Impact-Rated Windows

Why do you care if your windows are impact rated? And what does it really mean, anyway? For someone who’s new to coastal living, these may be concepts that have not been an issue in previous home ownership situations. But for anyone living in a hurricane zone, it’s important to understand how to protect your home in case of a storm.

During a hurricane, or any storm with strong winds, the greatest danger to a building comes from wind entering the structure. Windows are a vulnerable element in any building. High winds can pick up objects – broken tree limbs, outdoor furniture, signs, etc. – and hurl them about with great force. If one of these objects strikes a window and the glass is broken, this creates an opening that allows wind to enter. Although it seems implausible, wind uplift can actually tear a building apart. If a wall is punctured, the wind enters and then needs a place to escape. This creates tremendous pressure from the inside, and if it continues to build, can eventually overpower the elements that hold the home together.

Traditionally, storm protection has often taken the shape of sheets of plywood fastened over windows from the outside. While it can be quite effective, this strategy has some major drawbacks. It’s a lot of work to cover all the windows in a home, and can be difficult and dangerous. It needs to be done properly, or the sheets of plywood can be torn off and become projectiles themselves. If you’re not home when a storm approaches, or are not capable of doing this work yourself, who’s going to do it for you when your friends and neighbors are all busy protecting their own homes? Even if you manage to get the job done, you’ll need to undo it when the storm is past, and you’ll be left with nail or screw holes in your house. You may be thinking, what about shutters? Yes, shutters can also serve as storm protection, but they need to be operable and sturdy enough to serve the purpose. And in either case, you’re sitting in a dark house until the storm passes, quite probably without electricity.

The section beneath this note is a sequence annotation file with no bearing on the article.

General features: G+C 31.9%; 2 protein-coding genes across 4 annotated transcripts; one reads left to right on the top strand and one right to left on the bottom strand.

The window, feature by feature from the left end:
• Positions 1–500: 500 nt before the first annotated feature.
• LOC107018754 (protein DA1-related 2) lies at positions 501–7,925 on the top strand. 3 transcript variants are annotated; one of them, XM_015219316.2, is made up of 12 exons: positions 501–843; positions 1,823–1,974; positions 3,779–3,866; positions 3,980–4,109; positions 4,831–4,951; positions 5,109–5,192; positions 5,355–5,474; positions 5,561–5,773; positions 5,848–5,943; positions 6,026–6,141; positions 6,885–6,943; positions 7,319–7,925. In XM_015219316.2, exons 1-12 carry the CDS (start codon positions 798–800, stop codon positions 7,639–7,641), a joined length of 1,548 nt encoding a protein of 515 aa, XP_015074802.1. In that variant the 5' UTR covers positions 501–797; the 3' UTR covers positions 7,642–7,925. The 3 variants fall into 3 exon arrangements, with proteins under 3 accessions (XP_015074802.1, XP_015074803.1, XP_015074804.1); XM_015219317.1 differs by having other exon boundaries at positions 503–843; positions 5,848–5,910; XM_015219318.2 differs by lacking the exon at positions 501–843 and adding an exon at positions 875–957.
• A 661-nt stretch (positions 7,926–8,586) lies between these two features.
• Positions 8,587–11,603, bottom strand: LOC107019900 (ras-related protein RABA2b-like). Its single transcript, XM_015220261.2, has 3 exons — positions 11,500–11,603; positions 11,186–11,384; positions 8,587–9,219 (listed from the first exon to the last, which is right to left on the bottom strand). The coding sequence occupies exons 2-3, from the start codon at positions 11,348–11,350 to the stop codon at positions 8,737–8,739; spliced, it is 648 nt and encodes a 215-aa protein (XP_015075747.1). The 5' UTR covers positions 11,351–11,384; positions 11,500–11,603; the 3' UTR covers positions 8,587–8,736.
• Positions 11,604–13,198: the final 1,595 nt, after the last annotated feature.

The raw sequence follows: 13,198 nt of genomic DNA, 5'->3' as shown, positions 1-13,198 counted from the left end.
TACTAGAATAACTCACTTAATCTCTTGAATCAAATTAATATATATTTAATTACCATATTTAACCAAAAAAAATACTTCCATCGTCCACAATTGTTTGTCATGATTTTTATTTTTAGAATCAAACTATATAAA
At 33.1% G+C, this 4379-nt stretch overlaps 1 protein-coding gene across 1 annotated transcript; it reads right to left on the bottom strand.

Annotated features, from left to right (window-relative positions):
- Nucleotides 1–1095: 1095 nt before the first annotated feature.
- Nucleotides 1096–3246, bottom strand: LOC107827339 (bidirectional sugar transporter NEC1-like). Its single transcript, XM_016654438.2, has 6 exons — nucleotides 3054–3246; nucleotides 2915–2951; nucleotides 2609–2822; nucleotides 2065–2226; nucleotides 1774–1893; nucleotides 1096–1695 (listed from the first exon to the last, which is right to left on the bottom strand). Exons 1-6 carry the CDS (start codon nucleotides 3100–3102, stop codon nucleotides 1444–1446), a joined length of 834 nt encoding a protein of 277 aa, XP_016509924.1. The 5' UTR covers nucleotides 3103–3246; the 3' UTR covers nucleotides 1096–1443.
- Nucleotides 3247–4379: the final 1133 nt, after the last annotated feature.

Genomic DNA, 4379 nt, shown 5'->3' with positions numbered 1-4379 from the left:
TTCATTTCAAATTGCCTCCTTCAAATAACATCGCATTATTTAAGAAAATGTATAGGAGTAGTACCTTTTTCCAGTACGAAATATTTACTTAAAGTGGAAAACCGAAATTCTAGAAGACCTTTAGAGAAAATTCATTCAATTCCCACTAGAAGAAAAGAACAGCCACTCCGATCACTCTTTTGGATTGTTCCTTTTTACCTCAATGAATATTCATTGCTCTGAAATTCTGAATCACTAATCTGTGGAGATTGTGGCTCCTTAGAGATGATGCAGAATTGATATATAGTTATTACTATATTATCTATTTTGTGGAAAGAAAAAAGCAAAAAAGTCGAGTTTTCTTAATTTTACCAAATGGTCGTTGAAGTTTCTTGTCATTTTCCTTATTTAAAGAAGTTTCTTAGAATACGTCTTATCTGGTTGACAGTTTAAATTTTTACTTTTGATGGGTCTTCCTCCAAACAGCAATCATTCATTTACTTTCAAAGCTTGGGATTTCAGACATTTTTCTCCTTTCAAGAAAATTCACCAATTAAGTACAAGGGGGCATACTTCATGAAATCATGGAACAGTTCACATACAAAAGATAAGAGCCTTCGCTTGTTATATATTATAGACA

Impact-rated windows are designed to prevent penetration in several ways. The glass consists of two panes of glass (generally tempered or annealed) with a sheet of high-strength membrane laminated in between. When a projectile hits it, the glass may break, but the shards will stick to the membrane and the membrane will remain intact (up to its rated impact-resistance). No flying pieces of glass to cause injury, and no hole to let wind and weather in. Also, the frames are designed so that they are strong enough to hold together in case of an impact. And the sashes (the movable parts of a window) are designed so that they stay in place and don’t become dislodged from the window frame. All of this adds up to a system that protects homes and their occupants without the need for special storm preparation and while allowing daylight into the home in the normal way.

Even though impact-rated windows are generally much more expensive (they can cost twice as much or even more) than ordinary windows, they offer huge benefits in terms of safety, security, comfort, and peace of mind.

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